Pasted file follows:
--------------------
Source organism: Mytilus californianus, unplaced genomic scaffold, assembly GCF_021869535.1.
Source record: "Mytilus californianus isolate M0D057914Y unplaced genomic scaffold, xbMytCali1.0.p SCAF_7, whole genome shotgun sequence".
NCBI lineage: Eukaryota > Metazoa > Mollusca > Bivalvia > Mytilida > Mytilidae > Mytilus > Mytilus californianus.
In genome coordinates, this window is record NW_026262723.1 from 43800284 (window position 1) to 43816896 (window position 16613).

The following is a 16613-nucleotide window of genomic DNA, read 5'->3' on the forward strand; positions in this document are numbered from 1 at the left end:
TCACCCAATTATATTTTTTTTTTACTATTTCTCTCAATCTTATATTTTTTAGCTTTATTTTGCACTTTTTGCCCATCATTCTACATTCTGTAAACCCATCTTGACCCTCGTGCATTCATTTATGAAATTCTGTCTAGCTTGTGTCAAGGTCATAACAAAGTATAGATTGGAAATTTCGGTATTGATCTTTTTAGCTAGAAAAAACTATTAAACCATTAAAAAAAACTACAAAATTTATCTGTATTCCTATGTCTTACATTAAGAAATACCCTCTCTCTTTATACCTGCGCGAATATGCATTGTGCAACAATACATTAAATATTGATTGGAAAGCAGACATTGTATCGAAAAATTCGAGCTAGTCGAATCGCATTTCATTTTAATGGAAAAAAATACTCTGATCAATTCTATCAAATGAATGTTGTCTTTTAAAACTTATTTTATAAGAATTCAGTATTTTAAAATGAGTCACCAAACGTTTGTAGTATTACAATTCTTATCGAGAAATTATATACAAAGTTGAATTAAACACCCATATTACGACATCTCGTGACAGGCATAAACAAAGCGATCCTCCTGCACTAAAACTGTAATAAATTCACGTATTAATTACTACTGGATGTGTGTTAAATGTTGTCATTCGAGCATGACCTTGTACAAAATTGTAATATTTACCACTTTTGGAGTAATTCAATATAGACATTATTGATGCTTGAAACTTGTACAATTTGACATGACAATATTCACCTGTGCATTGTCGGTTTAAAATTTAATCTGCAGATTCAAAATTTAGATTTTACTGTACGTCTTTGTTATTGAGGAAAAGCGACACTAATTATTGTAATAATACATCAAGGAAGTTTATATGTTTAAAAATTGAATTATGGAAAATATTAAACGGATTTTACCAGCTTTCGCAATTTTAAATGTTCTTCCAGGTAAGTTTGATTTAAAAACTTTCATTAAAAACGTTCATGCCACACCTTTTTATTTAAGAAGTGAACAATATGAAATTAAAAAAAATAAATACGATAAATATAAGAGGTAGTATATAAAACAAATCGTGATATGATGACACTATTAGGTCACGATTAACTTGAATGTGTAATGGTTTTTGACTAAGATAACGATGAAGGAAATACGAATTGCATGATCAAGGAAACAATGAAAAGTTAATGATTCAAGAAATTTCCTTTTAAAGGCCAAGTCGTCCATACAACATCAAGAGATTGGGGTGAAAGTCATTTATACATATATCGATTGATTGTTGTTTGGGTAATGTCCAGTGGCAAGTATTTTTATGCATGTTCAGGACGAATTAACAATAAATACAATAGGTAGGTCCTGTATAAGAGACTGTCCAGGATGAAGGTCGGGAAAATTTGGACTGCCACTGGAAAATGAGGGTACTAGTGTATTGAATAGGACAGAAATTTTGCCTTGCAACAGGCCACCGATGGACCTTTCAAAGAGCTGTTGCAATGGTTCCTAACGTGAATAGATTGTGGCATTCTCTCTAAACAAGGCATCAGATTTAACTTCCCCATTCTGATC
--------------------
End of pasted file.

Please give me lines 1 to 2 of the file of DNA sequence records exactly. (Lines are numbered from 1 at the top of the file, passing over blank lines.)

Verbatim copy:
Source organism: Mytilus californianus, unplaced genomic scaffold, assembly GCF_021869535.1.
Source record: "Mytilus californianus isolate M0D057914Y unplaced genomic scaffold, xbMytCali1.0.p SCAF_7, whole genome shotgun sequence".